Indiana sewer project unearths trove of mastodon bones
Joe Schepman, left, and his son, Brad, hold the tusk of a mastodon found on the family's property. on April 15, 2019 in Seymour, Ind. Atlas Excavating recently discovered the remains of a mastodon on property owned by Schepman. The remains include the majority of a tusk, part of a jawbone with teeth, two upper leg bones, a vertebrae, a joint and part of the skull. The tusk was split into two pieces and together made up about a third of the tusk. (Jordan Richart/The Tribune via AP)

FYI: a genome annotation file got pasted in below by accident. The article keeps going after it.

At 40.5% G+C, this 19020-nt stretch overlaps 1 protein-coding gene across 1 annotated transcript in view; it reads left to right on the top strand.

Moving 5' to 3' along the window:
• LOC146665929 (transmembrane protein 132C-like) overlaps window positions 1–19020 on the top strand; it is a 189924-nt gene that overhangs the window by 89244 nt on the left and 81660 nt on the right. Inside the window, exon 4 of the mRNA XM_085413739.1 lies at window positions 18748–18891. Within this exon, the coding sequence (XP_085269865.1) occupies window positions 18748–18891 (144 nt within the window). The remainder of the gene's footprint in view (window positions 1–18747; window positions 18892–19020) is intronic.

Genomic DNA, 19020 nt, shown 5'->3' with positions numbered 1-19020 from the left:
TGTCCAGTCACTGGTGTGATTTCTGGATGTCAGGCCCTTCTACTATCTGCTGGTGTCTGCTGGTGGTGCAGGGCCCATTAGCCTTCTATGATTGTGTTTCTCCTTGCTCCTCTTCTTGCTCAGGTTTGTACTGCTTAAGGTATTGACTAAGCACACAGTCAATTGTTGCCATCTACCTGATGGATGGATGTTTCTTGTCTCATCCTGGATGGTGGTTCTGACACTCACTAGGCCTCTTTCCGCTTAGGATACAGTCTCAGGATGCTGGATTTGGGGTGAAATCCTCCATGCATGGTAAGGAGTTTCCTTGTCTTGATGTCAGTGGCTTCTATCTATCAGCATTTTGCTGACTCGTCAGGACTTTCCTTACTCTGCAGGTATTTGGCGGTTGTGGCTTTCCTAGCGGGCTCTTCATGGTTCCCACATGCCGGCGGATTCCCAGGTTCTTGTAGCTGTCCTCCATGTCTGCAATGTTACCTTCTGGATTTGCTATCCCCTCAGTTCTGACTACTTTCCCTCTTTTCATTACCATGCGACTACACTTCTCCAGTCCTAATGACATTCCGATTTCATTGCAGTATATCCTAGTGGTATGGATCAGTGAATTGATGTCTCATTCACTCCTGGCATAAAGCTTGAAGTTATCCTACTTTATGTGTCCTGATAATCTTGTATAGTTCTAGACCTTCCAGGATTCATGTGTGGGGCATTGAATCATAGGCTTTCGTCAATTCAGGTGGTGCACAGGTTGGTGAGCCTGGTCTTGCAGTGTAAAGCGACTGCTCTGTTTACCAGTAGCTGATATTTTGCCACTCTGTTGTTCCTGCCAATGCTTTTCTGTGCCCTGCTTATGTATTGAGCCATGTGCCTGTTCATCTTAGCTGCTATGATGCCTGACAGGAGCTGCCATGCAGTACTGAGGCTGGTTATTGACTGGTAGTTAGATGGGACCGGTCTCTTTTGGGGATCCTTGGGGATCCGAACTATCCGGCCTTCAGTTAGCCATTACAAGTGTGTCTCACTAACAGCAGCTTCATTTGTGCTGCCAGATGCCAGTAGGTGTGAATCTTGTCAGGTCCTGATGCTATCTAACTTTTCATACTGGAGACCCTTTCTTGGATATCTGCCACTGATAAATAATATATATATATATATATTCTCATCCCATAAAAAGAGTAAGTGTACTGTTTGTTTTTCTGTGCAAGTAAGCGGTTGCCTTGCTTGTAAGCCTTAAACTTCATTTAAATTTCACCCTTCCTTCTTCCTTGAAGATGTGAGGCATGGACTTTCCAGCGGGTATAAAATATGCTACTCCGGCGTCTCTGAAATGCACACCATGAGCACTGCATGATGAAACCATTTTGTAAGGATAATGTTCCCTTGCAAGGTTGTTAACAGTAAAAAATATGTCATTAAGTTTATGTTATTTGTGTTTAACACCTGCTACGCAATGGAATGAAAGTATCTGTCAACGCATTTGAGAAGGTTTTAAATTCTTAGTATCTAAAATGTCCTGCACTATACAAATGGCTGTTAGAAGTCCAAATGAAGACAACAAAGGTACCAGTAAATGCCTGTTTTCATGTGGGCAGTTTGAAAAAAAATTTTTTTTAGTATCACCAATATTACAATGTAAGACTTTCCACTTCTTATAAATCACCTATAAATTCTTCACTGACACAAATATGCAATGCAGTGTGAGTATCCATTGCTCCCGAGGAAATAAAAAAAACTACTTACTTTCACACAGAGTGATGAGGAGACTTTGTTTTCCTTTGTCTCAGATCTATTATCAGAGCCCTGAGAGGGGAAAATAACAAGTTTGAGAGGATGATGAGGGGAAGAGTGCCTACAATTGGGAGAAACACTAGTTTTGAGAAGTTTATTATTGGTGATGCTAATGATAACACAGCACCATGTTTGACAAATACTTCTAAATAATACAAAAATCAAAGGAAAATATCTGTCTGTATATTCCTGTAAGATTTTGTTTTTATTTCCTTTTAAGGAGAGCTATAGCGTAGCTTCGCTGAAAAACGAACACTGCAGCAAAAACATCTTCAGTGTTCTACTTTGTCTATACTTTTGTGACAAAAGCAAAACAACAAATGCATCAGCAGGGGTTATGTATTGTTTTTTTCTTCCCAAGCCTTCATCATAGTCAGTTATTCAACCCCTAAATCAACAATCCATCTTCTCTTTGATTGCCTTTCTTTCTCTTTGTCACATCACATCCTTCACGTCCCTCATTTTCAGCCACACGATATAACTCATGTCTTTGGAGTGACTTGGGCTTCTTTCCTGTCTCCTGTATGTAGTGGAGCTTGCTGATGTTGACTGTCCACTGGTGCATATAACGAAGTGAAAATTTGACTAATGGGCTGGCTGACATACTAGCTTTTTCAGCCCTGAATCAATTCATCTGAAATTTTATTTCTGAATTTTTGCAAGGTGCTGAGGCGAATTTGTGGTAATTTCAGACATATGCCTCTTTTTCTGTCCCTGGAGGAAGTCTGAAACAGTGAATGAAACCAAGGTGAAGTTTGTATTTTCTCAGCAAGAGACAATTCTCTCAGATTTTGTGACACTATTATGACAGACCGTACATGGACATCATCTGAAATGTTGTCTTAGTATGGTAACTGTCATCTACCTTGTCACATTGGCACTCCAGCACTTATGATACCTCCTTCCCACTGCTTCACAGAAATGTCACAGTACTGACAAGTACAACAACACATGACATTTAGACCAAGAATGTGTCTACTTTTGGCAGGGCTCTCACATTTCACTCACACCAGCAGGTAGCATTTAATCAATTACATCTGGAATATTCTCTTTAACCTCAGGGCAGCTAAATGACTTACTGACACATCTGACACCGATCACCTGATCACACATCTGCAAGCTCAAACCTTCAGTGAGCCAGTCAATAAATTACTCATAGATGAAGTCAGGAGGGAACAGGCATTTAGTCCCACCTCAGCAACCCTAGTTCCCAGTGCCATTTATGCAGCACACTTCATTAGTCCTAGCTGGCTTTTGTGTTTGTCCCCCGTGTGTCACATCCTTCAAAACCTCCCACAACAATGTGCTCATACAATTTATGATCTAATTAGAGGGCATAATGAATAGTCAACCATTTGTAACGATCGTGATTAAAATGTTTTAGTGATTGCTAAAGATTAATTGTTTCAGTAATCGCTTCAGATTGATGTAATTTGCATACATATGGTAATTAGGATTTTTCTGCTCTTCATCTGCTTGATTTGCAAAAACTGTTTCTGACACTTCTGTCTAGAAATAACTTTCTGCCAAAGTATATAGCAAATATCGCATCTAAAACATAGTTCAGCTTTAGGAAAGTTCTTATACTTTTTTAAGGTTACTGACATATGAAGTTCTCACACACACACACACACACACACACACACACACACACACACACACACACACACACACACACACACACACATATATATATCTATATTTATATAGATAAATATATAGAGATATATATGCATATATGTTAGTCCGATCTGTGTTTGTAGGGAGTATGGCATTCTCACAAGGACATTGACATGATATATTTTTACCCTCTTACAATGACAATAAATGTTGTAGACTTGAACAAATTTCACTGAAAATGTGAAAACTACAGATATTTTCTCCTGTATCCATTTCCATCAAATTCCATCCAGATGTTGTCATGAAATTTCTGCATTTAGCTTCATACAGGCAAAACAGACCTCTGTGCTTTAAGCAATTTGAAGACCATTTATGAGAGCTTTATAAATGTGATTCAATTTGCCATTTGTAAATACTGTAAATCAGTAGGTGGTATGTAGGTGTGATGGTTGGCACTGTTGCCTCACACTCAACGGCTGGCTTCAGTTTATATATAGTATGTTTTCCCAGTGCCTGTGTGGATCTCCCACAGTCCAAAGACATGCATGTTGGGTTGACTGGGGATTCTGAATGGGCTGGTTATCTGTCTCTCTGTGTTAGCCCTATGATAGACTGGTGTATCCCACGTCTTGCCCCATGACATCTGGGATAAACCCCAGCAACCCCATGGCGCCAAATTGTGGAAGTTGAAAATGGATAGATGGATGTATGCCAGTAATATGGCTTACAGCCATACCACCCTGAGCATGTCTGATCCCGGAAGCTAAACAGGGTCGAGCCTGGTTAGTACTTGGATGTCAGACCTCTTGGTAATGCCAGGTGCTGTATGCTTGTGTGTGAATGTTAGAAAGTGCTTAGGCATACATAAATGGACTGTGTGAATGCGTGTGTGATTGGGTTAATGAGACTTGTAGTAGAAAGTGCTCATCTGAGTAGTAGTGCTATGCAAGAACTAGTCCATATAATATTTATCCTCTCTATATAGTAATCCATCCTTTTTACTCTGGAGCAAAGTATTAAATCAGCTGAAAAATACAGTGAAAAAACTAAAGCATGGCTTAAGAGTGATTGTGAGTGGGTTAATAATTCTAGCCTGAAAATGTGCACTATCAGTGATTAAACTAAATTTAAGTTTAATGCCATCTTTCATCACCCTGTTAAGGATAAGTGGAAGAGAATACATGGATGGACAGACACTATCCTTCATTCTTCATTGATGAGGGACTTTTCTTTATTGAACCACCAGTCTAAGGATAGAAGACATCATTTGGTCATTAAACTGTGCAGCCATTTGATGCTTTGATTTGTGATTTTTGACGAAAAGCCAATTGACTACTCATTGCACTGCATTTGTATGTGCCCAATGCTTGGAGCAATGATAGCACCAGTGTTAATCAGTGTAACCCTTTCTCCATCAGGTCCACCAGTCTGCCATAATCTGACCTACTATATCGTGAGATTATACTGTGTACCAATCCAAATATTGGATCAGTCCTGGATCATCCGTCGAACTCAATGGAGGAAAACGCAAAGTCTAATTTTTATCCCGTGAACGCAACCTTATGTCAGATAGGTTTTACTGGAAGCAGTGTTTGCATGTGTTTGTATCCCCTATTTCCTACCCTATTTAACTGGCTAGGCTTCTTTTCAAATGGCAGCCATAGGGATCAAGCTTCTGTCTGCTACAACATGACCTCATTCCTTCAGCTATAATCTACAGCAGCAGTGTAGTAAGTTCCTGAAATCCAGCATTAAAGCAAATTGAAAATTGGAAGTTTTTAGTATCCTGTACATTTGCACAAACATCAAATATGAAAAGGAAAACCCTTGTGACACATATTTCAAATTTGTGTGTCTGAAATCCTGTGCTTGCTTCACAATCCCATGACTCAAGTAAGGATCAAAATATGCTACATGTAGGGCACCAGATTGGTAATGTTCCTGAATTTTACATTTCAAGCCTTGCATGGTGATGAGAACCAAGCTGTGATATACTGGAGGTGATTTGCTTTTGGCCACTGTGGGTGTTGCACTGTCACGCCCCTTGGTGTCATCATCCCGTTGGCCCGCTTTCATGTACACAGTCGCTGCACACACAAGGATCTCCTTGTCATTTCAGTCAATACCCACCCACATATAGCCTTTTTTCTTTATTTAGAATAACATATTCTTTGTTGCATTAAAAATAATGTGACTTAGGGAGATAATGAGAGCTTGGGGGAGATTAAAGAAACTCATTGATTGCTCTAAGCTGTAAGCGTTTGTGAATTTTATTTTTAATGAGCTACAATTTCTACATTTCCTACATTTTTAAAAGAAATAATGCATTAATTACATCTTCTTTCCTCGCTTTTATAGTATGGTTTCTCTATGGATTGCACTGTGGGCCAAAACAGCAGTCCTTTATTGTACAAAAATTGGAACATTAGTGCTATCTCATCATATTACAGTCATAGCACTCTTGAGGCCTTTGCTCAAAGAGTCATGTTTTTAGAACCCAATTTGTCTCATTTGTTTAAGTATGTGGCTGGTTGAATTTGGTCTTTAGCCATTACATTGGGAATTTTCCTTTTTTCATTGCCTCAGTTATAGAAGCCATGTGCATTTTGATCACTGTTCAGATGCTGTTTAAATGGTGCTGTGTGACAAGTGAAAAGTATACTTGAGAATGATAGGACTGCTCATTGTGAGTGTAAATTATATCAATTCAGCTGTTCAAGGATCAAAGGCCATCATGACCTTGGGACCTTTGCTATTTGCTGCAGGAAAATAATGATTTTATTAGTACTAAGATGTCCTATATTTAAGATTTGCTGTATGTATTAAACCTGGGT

The Associated Press
Published Thursday, April 18, 2019 12:45PM EDT
SEYMOUR, Ind. -- Workers installing sewer lines across a southern Indiana farm unearthed the fossilized bones of a mastodon that likely stood about 9 feet (2.7 metres) tall.
The bones include most of a tusk, parts of a skull and a jawbone with teeth. They were recently dug up on a farm in Seymour, about 60 miles (96 kilometres) south of Indianapolis.
Joe Schepman owns the farm with his family. He tells The Seymour Tribune that "it's amazing to think about something this large roaming around this area."
Ron Richards is senior research curator of paleobiology at the Indiana State Museum. He says the mastodon would have stood between 9 (2.7 metres) and 9 1/2 feet (2.8 metres) tall.
Richards says the fossil's age will be determined using radiocarbon dating.